Saturday, July 26, 2014


Is your self worth based only in your productivity? What if you're not a go-getter?

Are there other things that matter, like being aware of what's happening around you?

Should we wonder, ask question and think about different ways to relate to life and those around us?
Do other things matter besides productivity?

To make things happen, changes life.

The club soft ball team was about to be disbanded. Everyone associated with the girls and the squad felt a sense of loss. Ten years earlier this team had nurtured girls that went on to become NCAA Championship team members.
But now this was a team where each girl was out for her own glory. Helping a team member was out of the question. Organization wasn't part of anyone's agenda, and team spirit was unheard of in this group.
Angela gathered the players for the soft ball game into her van. She handed each one a bottle of power-aide as she picked them up. They all needed an extra boost of energy for the afternoon's competition. She drove to the ball field and everyone piled out of the van."Take your bats with you," she urged. "Let's work together and make things happen." 

Her husband gave her a hug. "Hey, Coach, because you're a go-getter, you've really helped this team work together."

To watch things happen and talk about it changes people.

Betty sat in the stands, during the game. She noticed her daughter, Stacey, and friend, Megan, laughing with each other. That's great! she thought. They were fighting yesterday. She was glad she had talked with Stacey about the importance of friendship. She knew Stacey had worked things out with Megan. They had been friends for so long, it was too bad to let a petty jealousy over the batting lineup come between them.

To wonder what happened and talk about it can change the world.

Connie sat in her car, marveling over the transformation that had taken place with the team. The cloud of disorganization had faded from the group. They seemed more focused and determined to work together and play their best, She was glad she had asked Angela a few searching questions about cooperation and competition a couple of weeks ago after practice.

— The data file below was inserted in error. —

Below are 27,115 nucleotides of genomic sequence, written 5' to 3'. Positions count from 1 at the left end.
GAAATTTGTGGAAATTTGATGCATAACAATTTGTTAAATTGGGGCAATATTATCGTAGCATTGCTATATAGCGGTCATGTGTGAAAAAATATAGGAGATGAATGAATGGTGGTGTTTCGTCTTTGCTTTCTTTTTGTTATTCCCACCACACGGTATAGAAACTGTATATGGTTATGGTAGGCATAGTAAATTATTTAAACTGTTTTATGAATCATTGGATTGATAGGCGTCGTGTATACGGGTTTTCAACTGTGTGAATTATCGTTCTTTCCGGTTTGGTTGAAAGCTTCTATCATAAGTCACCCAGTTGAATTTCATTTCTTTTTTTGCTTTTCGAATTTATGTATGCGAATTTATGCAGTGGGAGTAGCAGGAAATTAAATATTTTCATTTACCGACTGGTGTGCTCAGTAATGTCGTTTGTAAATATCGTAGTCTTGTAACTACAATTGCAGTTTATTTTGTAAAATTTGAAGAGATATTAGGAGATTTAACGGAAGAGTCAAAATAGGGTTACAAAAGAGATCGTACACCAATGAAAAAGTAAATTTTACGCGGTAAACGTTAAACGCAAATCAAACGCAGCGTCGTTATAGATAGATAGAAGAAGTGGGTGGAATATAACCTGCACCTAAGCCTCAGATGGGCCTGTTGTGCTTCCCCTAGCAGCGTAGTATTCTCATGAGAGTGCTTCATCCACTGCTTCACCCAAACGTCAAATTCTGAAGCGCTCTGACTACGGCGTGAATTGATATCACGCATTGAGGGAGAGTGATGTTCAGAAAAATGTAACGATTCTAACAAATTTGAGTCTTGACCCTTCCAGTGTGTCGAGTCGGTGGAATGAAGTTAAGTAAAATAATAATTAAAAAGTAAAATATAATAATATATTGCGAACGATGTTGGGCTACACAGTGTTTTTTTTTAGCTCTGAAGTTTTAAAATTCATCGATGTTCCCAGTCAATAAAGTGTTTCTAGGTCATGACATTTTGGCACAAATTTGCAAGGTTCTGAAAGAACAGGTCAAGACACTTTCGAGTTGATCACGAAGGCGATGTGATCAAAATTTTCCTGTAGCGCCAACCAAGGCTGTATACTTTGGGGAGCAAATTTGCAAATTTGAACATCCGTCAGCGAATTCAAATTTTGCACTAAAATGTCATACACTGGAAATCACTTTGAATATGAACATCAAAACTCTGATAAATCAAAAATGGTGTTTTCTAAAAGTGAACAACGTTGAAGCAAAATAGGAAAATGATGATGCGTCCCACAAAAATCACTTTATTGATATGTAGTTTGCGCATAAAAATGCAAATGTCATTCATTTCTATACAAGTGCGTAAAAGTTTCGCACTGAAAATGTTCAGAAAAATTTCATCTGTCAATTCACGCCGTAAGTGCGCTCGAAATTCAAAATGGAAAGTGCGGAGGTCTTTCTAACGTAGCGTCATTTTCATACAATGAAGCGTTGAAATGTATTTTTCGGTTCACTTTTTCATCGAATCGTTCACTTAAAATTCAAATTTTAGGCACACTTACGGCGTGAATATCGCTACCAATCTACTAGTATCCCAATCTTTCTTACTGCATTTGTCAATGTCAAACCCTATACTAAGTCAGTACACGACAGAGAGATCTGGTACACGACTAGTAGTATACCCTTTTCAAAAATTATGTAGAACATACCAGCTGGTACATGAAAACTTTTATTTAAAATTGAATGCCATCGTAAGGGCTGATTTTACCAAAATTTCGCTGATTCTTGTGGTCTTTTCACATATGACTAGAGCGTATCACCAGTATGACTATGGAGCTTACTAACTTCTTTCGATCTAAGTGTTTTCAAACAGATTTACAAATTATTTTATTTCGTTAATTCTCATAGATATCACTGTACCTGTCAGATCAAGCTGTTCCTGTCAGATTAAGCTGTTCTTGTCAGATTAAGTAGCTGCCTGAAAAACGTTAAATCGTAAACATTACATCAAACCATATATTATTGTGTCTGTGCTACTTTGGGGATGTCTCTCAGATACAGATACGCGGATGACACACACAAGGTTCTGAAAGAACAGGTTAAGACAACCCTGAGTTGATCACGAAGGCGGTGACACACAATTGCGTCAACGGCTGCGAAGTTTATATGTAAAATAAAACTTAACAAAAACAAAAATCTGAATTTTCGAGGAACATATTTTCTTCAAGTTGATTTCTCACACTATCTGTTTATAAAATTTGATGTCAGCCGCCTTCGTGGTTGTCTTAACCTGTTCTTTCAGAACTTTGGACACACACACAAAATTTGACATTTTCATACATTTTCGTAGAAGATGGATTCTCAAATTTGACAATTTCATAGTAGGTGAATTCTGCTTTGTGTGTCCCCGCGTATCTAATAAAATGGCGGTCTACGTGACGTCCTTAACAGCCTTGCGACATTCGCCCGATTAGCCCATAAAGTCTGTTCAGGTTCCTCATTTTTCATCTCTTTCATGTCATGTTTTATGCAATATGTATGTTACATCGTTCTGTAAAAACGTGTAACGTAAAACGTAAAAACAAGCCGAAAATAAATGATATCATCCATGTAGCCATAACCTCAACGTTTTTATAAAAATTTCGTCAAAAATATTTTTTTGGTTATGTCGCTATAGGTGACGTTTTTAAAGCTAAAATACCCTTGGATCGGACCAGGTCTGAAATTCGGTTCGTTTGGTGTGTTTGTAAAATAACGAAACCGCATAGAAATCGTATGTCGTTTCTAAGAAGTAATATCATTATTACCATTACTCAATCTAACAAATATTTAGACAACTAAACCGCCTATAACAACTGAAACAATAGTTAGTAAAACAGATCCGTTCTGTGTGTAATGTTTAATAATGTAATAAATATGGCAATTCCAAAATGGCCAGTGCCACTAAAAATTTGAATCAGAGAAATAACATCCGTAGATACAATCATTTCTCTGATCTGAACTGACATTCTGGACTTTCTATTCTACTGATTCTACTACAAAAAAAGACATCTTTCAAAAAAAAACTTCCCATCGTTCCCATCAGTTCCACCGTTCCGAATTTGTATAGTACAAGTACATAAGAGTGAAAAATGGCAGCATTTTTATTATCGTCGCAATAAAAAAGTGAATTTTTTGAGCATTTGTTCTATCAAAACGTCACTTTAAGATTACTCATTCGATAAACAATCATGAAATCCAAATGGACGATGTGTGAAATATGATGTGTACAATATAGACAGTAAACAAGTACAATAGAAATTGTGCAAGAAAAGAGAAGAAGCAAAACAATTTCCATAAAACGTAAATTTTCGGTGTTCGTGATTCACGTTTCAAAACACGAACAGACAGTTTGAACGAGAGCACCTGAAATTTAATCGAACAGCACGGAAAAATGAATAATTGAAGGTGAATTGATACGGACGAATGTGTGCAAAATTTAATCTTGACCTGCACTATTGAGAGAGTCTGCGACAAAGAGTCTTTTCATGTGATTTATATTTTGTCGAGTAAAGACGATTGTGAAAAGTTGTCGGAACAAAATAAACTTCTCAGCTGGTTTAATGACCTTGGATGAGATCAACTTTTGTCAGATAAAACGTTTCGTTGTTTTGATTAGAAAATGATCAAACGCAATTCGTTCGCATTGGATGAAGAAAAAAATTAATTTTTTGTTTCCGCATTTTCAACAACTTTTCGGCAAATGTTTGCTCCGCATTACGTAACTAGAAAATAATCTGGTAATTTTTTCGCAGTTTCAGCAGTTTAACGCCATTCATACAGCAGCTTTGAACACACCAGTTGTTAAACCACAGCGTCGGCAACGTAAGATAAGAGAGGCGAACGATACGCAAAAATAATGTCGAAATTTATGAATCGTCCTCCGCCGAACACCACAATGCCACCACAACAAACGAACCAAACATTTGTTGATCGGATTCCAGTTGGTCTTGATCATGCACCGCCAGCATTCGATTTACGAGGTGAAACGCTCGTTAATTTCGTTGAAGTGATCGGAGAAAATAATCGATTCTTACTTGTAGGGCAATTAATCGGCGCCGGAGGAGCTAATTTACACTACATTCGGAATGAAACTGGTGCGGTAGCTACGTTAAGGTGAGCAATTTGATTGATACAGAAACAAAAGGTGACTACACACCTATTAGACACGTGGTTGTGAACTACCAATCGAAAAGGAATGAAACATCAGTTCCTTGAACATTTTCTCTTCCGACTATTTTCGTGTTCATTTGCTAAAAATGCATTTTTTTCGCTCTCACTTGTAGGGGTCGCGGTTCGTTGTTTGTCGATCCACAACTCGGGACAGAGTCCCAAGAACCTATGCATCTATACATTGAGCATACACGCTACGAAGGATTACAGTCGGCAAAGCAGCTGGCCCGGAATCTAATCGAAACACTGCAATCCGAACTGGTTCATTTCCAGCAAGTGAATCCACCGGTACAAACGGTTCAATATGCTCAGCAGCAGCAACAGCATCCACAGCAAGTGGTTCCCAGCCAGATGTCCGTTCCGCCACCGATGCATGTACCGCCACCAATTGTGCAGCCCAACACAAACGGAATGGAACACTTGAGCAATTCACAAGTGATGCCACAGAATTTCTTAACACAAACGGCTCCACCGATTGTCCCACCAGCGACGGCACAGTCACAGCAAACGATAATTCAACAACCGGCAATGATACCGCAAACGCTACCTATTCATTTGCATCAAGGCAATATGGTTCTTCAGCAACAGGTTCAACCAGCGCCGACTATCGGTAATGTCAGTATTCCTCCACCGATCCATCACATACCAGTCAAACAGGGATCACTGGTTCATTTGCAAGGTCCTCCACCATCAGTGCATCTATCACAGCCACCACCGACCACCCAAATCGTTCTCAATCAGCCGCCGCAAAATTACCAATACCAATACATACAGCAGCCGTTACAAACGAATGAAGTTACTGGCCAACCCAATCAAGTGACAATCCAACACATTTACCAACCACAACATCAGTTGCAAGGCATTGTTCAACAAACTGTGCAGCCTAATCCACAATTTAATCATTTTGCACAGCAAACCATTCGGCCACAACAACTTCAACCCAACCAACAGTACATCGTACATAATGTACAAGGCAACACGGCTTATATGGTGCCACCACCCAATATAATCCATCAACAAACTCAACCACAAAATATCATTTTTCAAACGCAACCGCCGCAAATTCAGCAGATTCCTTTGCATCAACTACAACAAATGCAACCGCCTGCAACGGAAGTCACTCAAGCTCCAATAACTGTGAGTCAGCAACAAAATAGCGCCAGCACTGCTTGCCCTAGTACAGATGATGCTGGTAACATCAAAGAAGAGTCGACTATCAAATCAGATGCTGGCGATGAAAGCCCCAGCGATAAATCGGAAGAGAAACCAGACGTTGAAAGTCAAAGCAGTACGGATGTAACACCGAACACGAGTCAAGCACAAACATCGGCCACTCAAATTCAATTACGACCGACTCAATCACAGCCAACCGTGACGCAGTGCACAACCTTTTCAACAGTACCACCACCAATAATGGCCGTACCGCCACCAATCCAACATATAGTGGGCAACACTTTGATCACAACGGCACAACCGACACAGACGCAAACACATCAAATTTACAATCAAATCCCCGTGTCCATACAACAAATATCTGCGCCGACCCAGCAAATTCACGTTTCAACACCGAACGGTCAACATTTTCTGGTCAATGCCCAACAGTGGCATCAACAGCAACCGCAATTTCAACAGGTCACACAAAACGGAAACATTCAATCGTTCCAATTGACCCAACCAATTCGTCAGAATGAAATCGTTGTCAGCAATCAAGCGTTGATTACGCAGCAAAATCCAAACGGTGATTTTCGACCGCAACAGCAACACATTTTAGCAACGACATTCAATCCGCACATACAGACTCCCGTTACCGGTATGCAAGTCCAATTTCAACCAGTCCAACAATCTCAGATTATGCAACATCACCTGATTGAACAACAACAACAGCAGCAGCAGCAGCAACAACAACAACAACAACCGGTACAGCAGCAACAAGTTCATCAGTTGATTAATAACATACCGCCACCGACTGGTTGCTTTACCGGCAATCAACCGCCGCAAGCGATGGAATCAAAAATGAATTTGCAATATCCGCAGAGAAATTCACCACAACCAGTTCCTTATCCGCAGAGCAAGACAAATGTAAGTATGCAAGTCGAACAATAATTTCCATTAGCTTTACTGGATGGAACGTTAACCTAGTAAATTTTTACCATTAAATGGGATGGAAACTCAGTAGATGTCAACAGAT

Some people make things happen. Some people watch things happen. Some people wonder what happened.

I've seen this quote used to emphasize that you only make a difference in the world by being productive. I would argue this point. 

Many people watch things happen and share insights and love with others that make a great difference in the world.

Those who wonder what happened usually have a big-picture view of life that can change the world if those of us who are productive will stop our business long enough to listen.

What kind of person are you?

Where are your values in life?

Do we need to compare so that someone always comes up short?

Can we create a synergy by working with others to help us all become our best. Let's cheer each other on and enjoy our differences?

Add your light to the world by making things happen, watching things happen, and wondering what has happened? 

Find your own way. After all, your way is the very best for you!

Wednesday, July 9, 2014

Fear: Facing the Unknown Alone

Megan, age 21 and an only child, returned from burying her parents in a double funeral. They had been killed when her father's small plane went down in turbulent weather. She felt devastated. No! Worse than that! Words were not adequate to describe her feelings. Her insides felt like they'd been hashed through a meat grinder. She could hardly breathe.

She still had their house—her childhood home—to clean out, and the estate to settle. No time for that now. She had to return to her new job tomorrow. She'd only worked there six weeks—since college graduation a couple of months ago.

What was she going to do?
How would she handle life?
She had always relied on her parents for advice.
Now she faced the unknown world alone.

This sweet client of mine faced a bleak situation. Tougher than most of us will have to confront. 

Megan went to work the next day, and each day thereafter. But she seemed to wilt during this period of intense grief, locking emotional self away during her job and daylight hours, and falling apart in grief after dark.

Megan felt frozen with fear. She just knew she would never be able to live a normal, healthy life.